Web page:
David Tremblay, the Library Director, is pictured using the SAD light that is available to patrons to checkout at the Terrace Public Library (Natalia Balcerzak/Photo)

Bringing home the light from the ‘Library of Things’

Terrace Public Library offers SAD lamp for members to checkout

With the approach of shorter days and colder weather, there’s a common feeling of gloom that many people share as summer waves goodbye.

Fortunately, at the Terrace Public Library, there’s a special lamp that can help patrons lighten up their mood.

Known as the SAD (Seasonal Affective Disorder) light, it’s a form of light therapy that safely mimics sunlight. It has been popularized to help treat depression that annually occurs with the transition into fall and winter.

“I don’t know how much awareness there is about seasonal depression, but it does get dark in the winter times for quite a while so we have an option here for people to take the lamp home and rejuvenate,” says David Tremblay, the Library Director.

READ MORE: Inside Terrace’s ‘Library of Things

According to the Canadian Mental Health Association online, almost 20 per cent of Canadians will experience a form of SAD in their lives. Especially for those living in more northern areas, lack of sunlight generally decreases energy and can negatively affect people’s moods. Symptoms include weight gain, lack of sleep and trouble concentrating.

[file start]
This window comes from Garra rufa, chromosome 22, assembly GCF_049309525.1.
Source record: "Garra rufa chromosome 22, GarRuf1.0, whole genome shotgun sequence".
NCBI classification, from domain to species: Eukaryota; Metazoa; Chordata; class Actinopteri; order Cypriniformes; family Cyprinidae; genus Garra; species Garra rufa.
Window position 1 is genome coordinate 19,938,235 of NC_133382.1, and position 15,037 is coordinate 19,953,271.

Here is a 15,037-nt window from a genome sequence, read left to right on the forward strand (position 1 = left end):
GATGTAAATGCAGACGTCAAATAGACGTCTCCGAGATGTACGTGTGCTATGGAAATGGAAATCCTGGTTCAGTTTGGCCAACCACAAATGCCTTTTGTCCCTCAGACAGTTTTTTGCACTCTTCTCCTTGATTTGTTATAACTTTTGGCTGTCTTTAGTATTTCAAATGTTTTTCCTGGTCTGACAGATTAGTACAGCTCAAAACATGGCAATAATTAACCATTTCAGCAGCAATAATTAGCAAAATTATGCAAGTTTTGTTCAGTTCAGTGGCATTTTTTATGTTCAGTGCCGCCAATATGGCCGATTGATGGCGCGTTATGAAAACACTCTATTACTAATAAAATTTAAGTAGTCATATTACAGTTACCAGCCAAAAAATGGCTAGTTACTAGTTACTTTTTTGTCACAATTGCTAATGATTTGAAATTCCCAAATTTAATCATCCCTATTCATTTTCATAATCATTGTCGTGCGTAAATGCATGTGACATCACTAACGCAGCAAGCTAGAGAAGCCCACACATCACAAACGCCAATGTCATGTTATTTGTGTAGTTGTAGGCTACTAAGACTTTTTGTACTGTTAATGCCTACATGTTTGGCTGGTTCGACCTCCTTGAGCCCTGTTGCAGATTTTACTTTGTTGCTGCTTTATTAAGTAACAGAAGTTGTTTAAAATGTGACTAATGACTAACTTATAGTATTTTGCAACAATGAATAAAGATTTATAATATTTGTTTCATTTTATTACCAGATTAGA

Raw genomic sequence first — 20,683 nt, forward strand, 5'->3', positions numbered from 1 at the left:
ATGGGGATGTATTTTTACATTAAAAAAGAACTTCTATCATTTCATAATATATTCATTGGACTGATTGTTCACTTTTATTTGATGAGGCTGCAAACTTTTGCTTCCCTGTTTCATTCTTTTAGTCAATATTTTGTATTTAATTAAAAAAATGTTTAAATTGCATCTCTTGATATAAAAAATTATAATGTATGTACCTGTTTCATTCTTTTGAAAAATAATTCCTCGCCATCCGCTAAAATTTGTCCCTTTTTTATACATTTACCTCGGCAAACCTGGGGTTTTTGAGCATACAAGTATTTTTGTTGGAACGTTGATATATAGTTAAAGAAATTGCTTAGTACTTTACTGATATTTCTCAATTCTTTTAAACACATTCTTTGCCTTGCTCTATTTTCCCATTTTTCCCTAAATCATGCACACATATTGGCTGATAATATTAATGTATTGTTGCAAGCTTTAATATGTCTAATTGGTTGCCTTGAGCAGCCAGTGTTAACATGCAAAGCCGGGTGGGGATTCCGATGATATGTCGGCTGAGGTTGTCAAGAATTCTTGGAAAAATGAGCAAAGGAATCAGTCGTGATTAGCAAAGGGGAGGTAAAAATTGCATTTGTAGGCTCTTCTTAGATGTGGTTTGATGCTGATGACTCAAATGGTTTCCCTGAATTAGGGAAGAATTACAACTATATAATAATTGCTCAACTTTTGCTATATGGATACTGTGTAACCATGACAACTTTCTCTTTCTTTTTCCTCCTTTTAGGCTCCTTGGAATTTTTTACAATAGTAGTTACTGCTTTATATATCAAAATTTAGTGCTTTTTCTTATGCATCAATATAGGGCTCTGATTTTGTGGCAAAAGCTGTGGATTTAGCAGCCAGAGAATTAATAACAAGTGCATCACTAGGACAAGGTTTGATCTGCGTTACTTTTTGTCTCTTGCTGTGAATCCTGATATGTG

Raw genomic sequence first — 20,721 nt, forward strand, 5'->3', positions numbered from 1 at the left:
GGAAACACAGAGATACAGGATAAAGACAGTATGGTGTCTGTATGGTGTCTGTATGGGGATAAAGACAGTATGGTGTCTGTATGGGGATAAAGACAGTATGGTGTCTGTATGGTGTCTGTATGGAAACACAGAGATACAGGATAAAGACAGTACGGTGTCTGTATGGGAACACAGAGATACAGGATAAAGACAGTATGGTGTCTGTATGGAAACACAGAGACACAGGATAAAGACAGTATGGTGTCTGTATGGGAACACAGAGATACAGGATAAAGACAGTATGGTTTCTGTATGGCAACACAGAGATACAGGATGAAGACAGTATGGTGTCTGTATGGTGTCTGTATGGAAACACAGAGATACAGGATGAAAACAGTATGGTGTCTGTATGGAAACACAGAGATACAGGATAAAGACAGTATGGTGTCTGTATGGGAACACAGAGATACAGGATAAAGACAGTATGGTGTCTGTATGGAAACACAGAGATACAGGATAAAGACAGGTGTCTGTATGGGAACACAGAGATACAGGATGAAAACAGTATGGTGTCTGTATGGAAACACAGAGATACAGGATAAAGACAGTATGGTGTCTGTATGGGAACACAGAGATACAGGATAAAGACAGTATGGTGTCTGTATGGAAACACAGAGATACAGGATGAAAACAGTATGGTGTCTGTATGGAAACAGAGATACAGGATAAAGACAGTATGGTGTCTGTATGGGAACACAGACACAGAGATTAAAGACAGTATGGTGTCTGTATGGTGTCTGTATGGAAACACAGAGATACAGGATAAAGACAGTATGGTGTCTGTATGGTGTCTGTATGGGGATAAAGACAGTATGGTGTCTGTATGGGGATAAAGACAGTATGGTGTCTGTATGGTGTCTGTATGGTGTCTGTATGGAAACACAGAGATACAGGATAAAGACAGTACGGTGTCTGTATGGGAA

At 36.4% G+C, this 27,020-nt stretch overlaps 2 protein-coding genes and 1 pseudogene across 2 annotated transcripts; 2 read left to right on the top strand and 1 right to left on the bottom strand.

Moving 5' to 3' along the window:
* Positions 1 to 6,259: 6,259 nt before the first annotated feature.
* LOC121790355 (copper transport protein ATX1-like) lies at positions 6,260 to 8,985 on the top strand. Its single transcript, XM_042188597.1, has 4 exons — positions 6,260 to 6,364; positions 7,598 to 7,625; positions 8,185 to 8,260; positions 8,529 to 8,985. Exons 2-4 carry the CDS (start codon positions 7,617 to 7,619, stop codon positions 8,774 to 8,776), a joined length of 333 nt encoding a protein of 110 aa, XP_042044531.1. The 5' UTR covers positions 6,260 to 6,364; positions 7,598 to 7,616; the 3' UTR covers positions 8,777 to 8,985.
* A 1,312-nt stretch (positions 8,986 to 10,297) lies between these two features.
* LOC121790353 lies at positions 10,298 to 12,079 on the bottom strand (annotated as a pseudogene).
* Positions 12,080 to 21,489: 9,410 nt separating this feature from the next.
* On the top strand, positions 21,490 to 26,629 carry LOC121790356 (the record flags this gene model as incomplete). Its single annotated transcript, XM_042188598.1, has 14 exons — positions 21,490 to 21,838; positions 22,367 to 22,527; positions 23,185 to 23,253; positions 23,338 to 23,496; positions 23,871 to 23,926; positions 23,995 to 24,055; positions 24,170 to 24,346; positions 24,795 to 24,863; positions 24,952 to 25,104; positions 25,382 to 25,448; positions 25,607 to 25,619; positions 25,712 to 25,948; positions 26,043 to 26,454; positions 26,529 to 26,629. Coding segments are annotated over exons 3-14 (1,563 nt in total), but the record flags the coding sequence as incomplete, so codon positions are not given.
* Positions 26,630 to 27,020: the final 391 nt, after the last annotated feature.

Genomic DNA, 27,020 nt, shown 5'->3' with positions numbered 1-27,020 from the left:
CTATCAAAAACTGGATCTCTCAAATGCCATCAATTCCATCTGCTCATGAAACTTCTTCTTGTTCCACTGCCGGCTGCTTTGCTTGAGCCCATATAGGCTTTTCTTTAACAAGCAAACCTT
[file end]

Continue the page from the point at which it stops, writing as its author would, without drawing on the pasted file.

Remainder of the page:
For Tremblay, he says he first heard of SAD when two members of his family expressed their seasonal blues. They haven’t been officially diagnosed, but he says it does help them to have a SAD light around.

“I bought my mom a SAD light — she always tells me about her routine in the morning as she reads her book and drinks her tea by it,” says Tremblay. “She says she’s recognized a difference.”

Although the lamp has been busy lighting up the front desk with checkouts, not everyone knows it’s available.

“Having access to that is beneficial, but I didn’t know it was here,” says Christina Bolton, a library user. “Because of the stigma dealing with depression, there’s many people who will try other options other than medication.”

She says that people may see it as taboo to see a professional about their depression, so it’s good if there’s something non-medical for them to try at the public library for free — especially for those who already have a lot to worry about.

READ MORE: Music therapy making an impact

The lamp has been in circulation since 2016 and includes an ionizer to filter air. Due to its popularity, the library has considered purchasing a second one. At Coast Mountain College Library, there are also two lamps for students to use in-house.

It’s important to note that the lamp does not cure SAD and if symptoms become severe, it’s always recommended to seek professional help.

“With the weather changing, it’s been a bit depressing but I think getting the word out there (about it) is important,” says Bolton.

“And it’s much cheaper than going to Mexico.”


 


natalia@terracestandard.com

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